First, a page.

- Says Bay of Bengal cooperation should be key
- Warns debt servicing for developing countries will leave little fiscal space for stimulus
- Improving ease of doing business essential
- Backs encouraging regional tourism opportunities
South Asian governments should strengthen their market economies by protecting the private sector, improving ease of doing business, and look to Asia as a market place to reduce the COVID-19 impact, United National Party (UNP) leader Ranil Wickremesinghe said this week.
Wickremesinghe made the comments while taking part in a webinar organised by Indian media organisation Sphere Travel Media, to discuss the impact COVID-19 would have on the Asian region.
The former Prime Minister warned that unless governments step forward with measures that encourage the growth of the private sector, economic recovery in Asia will take many years.
He explained that countries such as India and Sri Lanka were not members of the International Development Association (IDA) of the World Bank, and would face the prospect of having to obtain commercial loans at higher rates to fund the recovery of their economies. He pointed out that with emerging markets having debt in excess of $ 3.2 trillion awaiting repayment this year, the demand for commercial loans will see countries such as Sri Lanka face higher interest rates.
“With the debt servicing due, countries in South Asia will also be forced to increase their expenditure in healthcare, forcing them to seek out alternative forms of revenue,” he stated. Commenting on a bleak financial future, Wickremesinghe stated that Sri Lanka, India and Pakistan must pursue the path of a market economy.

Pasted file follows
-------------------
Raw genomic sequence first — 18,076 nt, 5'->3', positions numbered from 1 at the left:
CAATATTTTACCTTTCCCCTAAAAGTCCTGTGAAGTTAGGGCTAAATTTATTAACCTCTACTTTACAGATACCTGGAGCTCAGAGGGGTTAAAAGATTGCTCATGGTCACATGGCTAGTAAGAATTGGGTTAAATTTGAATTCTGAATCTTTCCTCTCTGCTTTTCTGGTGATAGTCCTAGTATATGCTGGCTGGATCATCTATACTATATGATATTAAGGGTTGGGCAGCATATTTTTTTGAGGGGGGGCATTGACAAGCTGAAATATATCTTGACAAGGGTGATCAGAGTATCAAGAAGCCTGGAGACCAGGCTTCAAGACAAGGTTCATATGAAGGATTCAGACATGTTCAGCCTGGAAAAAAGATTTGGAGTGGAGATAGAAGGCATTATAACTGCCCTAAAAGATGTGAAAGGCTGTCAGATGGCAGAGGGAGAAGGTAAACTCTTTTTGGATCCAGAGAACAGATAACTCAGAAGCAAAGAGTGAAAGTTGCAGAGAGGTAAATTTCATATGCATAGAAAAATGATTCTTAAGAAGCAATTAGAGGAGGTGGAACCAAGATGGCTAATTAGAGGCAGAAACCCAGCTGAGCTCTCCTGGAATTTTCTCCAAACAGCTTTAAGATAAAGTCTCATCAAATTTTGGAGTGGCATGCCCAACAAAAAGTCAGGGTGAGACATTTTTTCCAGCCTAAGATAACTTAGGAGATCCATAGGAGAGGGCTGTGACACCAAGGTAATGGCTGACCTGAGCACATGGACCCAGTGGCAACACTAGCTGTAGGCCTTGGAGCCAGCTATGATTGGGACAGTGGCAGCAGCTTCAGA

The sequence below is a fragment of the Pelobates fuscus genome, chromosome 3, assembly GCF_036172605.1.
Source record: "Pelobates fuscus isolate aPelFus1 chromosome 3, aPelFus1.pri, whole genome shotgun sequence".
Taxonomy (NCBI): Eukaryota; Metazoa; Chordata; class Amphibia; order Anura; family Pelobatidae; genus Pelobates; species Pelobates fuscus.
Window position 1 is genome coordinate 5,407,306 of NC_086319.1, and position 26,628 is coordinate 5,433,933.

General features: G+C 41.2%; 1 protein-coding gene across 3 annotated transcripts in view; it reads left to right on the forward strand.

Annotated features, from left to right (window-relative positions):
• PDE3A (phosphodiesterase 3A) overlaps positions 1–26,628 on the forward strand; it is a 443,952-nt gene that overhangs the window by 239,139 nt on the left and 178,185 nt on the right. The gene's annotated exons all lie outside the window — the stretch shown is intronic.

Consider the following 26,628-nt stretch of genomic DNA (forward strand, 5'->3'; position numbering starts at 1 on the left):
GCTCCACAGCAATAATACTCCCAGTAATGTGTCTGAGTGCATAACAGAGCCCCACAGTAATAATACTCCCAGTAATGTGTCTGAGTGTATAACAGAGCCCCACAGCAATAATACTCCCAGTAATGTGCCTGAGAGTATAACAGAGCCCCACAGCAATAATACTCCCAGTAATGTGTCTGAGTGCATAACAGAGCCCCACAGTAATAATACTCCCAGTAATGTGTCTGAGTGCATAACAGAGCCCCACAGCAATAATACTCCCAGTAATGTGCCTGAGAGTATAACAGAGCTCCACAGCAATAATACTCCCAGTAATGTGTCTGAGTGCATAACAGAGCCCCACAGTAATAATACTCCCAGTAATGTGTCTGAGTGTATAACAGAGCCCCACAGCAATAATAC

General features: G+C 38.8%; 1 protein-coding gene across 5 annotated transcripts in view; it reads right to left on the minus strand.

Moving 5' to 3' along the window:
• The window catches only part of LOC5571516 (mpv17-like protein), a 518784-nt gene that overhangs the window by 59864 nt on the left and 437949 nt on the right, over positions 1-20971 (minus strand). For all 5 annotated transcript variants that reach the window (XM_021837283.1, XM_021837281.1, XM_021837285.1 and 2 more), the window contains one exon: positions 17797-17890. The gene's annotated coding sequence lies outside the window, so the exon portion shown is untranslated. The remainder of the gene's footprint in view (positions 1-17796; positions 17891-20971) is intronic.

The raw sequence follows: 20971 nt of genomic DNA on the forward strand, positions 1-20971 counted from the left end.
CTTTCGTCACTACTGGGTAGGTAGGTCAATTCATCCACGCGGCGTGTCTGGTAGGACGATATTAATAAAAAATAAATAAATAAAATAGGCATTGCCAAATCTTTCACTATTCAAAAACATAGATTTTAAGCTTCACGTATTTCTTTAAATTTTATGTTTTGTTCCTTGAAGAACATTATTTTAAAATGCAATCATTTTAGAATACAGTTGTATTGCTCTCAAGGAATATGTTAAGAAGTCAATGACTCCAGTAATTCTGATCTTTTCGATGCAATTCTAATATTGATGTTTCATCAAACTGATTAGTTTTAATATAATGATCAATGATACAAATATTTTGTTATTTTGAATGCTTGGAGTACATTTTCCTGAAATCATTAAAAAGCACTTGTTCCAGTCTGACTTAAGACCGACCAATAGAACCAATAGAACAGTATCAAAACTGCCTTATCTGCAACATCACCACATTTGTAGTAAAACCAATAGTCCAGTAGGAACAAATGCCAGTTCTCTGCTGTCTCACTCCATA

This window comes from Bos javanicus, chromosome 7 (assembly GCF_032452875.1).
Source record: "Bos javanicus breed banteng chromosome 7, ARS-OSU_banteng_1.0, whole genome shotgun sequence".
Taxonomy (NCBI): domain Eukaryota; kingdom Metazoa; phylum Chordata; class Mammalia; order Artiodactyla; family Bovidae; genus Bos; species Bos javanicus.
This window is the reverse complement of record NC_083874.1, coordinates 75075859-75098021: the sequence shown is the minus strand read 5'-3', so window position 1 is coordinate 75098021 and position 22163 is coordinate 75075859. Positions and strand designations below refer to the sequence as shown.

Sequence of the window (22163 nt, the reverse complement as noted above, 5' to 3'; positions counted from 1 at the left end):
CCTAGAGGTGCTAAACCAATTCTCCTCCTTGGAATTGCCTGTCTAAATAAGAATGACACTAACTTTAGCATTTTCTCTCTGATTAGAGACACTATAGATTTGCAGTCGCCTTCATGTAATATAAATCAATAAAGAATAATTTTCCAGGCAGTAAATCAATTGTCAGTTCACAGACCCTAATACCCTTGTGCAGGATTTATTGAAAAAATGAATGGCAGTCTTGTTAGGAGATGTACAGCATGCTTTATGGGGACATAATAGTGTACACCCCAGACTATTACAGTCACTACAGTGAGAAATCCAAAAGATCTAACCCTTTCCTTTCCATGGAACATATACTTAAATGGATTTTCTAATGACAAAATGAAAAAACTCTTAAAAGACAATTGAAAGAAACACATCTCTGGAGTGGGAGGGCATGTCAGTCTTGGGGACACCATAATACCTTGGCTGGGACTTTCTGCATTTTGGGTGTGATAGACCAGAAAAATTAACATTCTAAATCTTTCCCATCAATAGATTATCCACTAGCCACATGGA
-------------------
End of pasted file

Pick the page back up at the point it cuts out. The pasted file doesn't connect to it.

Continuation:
Explaining the burden of financial recovery would be too great for the State alone to handle, the protection and promotion of the private sector was essential, Wickremesinghe said. He stressed the need for governments to encourage private sector growth and ensure ease of doing business.
The former Prime Minister opined that tax concessions alone would not be an attraction for new businesses, urging the Government to ensure a comprehensive system of ease of doing business was introduced in the country. “Our scale of private sector businesses in Asia are much smaller than that is seen in the US or Europe, not only must we promote new businesses, but we must also protect the existing businesses from going bankrupt,” he added.
Describing the COVID-19 pandemic as a power shift, Wickremesinghe went on to say the economic power of the world was shifting from the traditional Western powers to the emerging Asian markets. “We must develop our own markets, we have the power to do so with the largest market space in the world,” he said.
“We have seen a decline in demand for our exports in Europe and the US, the pandemic is forcing us to turn our attention to Asia. If we do so we can create a new global marketplace that will benefit all Asian countries,” Wickremesinghe said, using Sri Lanka as an example and expressing concern about shrinking markets for exports.
He highlighted the Bay of Bengal as a key area of focus for post-COVID-19 recovery, opining that not only should a marketplace be created in the region, but regional tourism should also be explored. Wickremesinghe cited Caribbean tours as an example, questioning as to why a similar model could not be adopted in the Bay of Bengal servicing many South Asian nations including Sri Lanka seamlessly.